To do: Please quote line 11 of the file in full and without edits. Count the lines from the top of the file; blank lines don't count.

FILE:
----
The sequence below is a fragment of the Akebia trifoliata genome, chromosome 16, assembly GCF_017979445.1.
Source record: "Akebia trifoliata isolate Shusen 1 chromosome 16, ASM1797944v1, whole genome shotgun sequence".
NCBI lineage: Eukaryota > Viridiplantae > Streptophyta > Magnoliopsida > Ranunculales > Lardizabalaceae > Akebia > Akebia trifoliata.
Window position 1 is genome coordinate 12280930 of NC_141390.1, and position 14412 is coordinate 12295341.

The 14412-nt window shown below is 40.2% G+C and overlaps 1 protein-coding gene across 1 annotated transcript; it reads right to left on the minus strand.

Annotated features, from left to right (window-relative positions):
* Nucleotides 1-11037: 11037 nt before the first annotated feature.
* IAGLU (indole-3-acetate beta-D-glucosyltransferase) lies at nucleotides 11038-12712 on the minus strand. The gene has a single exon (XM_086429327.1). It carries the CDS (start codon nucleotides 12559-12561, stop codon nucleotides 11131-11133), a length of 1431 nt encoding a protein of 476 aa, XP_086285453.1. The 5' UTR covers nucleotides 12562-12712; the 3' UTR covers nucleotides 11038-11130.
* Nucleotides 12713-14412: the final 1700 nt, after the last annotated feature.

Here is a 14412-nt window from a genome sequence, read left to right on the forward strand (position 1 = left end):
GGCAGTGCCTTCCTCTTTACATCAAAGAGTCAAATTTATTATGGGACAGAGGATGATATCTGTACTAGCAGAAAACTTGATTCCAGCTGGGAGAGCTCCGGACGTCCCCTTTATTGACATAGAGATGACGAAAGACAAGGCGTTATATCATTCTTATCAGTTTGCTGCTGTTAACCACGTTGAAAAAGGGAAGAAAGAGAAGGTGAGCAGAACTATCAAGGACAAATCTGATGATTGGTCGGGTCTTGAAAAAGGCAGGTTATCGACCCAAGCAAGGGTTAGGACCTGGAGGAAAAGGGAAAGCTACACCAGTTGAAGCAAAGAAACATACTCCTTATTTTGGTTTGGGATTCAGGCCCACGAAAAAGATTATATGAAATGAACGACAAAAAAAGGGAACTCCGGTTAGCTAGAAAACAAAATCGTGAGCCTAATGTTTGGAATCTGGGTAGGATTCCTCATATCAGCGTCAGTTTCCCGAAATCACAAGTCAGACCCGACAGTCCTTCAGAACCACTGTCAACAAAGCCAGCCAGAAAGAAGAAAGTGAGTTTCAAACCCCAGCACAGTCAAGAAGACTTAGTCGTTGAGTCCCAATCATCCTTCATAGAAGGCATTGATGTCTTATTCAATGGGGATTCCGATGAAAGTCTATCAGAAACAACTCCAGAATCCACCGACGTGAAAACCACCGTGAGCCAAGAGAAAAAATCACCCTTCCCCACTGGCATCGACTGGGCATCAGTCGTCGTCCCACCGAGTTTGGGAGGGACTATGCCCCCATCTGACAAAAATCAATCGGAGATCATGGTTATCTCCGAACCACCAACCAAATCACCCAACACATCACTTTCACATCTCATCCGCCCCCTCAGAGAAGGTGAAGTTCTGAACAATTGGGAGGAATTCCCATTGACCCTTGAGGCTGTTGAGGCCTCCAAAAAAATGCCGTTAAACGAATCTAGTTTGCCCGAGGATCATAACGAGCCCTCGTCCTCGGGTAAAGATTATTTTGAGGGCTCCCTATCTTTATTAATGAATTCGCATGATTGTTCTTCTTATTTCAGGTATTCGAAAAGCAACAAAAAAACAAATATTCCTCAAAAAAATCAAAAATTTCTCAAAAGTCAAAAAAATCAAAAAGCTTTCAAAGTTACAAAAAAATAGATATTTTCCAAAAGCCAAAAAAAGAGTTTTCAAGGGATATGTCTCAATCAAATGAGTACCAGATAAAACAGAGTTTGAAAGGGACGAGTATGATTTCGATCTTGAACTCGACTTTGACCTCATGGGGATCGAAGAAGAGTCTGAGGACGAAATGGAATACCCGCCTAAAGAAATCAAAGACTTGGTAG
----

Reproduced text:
GGCAGTGCCTTCCTCTTTACATCAAAGAGTCAAATTTATTATGGGACAGAGGATGATATCTGTACTAGCAGAAAACTTGATTCCAGCTGGGAGAGCTCCGGACGTCCCCTTTATTGACATAGAGATGACGAAAGACAAGGCGTTATATCATTCTTATCAGTTTGCTGCTGTTAACCACGTTGAAAAAGGGAAGAAAGAGAAGGTGAGCAGAACTATCAAGGACAAATCTGATGATTGGTCGGGTCTTGAAAAAGGCAGGTTATCGACCCAAGCAAGGGTTAGGACCTGGAGGAAAAGGGAAAGCTACACCAGTTGAAGCAAAGAAACATACTCCTTATTTTGGTTTGGGATTCAGGCCCACGAAAAAGATTATATGAAATGAACGACAAAAAAAGGGAACTCCGGTTAGCTAGAAAACAAAATCGTGAGCCTAATGTTTGGAATCTGGGTAGGATTCCTCATATCAGCGTCAGTTTCCCGAAATCACAAGTCAGACCCGACAGTCCTTCAGAACCACTGTCAACAAAGCCAGCCAGAAAGAAGAAAGTGAGTTTCAAACCCCAGCACAGTCAAGAAGACTTAGTCGTTGAGTCCCAATCATCCTTCATAGAAGGCATTGATGTCTTATTCAATGGGGATTCCGATGAAAGTCTATCAGAAACAACTCCAGAATCCACCGACGTGAAAACCACCGTGAGCCAAGAGAAAAAATCACCCTTCCCCACTGGCATCGACTGGGCATCAGTCGTCGTCCCACCGAGTTTGGGAGGGACTATGCCCCCATCTGACAAAAATCAATCGGAGATCATGGTTATCTCCGAACCACCAACCAAATCACCCAACACATCACTTTCACATCTCATCCGCCCCCTCAGAGAAGGTGAAGTTCTGAACAATTGGGAGGAATTCCCATTGACCCTTGAGGCTGTTGAGGCCTCCAAAAAAATGCCGTTAAACGAATCTAGTTTGCCCGAGGATCATAACGAGCCCTCGTCCTCGGGTAAAGATTATTTTGAGGGCTCCCTATCTTTATTAATGAATTCGCATGATTGTTCTTCTTATTTCAGGTATTCGAAAAGCAACAAAAAAACAAATATTCCTCAAAAAAATCAAAAATTTCTCAAAAGTCAAAAAAATCAAAAAGCTTTCAAAGTTACAAAAAAATAGATATTTTCCAAAAGCCAAAAAAAGAGTTTTCAAGGGATATGTCTCAATCAAATGAGTACCAGATAAAACAGAGTTTGAAAGGGACGAGTATGATTTCGATCTTGAACTCGACTTTGACCTCATGGGGATCGAAGAAGAGTCTGAGGACGAAATGGAATACCCGCCTAAAGAAATCAAAGACTTGGTAG